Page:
Fuzzy-based computational intelligence to support screening decision in environmental impact assessment: A complementary tool for a case-by-case project appraisal

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Data

2020-11-01

Autores

Bressane, Adriano [UNESP]
da Silva, Pedro Modanez [UNESP]
Fiore, Fabiana Alves [UNESP]
Carra, Thales Andrés
Ewbank, Henrique
De-Carli, Bruno Paes
da Mota, Maurício Tavares [UNESP]

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Resumo

Screening is a key stage in environmental impact assessment (EIA), but the most common approach based on policy delineation are inherently arbitrary. On the other hand, a case-by-case approach can be complex, slow, and costly. This paper introduces a computational intelligence based on hybrid fuzzy inference system (h-FIS), combining data-driven and expert knowledge, in order to assess its capability of supporting a case-by-case screening in project appraisal. For empirical research, a dataset with appraisal variables of projects highway was made available by a Brazilian environmental protection agency (EPA). Firstly, using this dataset, multivariate analyses were performed to find criteria (xi) capable of indicating statistically significant differences among projects, previously screened by EPA experts into three types (simplified, preliminary, and comprehensive) of environmental impact study (EIS). Then, h-FIS was built through machine learning, using the FRBCS·W algorithm, with xi as input predictors and the type of EIS as the output target. The performances of alternative approaches were compared using cross-validation accuracy tests and the kappa index, with a significance level of 0.05. As a result, the h-FIS achieved accuracy of 92.6% and a kappa index of 0.88, which represented almost perfect agreement between the screening decision provided by the h-FIS and the one performed by the EPA experts. In conclusion, the fuzzy-based computational intelligence was capable of dealing with the complexity involved in screening decision. Therefore h-FIS be considered a promising complementary tool for a case-by-case project appraisal in EIA. For further advances, future research should assess other algorithms, such as genetic fuzzy systems, in order to strengthen the proposed system and make it generally applicable in other projects subject to EIA.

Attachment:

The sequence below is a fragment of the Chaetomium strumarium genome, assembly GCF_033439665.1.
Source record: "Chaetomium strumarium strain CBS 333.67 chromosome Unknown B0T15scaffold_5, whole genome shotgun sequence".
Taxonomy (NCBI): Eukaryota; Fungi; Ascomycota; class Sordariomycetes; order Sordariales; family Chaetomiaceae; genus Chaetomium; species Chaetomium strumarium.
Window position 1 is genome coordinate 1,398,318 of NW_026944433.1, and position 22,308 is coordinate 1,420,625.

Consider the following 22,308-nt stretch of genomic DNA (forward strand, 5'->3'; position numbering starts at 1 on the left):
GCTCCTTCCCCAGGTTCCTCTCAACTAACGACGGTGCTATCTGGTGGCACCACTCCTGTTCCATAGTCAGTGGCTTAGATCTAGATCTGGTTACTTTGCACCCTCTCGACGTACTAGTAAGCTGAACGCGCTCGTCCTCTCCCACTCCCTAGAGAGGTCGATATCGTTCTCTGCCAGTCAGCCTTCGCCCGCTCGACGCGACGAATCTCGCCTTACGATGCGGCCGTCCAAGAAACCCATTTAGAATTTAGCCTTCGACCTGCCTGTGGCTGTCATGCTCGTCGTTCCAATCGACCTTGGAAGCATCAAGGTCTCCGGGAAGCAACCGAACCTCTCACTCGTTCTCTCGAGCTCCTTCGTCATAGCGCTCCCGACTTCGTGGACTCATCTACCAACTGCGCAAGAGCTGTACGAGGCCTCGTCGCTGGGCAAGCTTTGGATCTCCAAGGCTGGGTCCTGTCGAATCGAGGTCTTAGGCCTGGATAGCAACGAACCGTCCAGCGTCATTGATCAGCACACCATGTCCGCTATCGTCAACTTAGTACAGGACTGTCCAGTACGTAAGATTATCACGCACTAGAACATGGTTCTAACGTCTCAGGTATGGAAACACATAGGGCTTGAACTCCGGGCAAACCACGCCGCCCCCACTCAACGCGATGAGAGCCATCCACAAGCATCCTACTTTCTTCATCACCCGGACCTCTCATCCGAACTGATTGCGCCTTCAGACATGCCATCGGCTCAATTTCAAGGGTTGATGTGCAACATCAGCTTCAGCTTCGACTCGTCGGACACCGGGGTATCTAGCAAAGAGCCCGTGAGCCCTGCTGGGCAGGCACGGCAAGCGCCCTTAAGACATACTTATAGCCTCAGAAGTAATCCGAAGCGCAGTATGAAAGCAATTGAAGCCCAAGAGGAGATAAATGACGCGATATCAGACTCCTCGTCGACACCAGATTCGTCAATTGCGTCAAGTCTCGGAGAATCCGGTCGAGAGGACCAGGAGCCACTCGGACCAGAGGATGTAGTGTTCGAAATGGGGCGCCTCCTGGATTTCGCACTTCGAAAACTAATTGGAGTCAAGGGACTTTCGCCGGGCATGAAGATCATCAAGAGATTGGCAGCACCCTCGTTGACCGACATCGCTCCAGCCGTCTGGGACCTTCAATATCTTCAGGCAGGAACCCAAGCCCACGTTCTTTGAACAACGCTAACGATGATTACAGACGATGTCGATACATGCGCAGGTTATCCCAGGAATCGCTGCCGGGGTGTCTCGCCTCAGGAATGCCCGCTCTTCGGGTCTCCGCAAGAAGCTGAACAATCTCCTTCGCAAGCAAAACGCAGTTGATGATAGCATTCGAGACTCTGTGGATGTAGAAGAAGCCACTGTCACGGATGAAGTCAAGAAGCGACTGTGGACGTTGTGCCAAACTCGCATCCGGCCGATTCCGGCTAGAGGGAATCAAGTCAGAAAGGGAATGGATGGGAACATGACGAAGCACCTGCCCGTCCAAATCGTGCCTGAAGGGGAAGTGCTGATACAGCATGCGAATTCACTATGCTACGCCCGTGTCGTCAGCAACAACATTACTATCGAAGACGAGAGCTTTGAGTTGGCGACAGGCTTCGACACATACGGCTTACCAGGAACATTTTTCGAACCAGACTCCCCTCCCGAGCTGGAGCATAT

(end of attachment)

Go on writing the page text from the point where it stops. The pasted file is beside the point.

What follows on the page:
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Complexity, Decision-making, Machine learning, Project appraisal

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Environmental Impact Assessment Review, v. 85.

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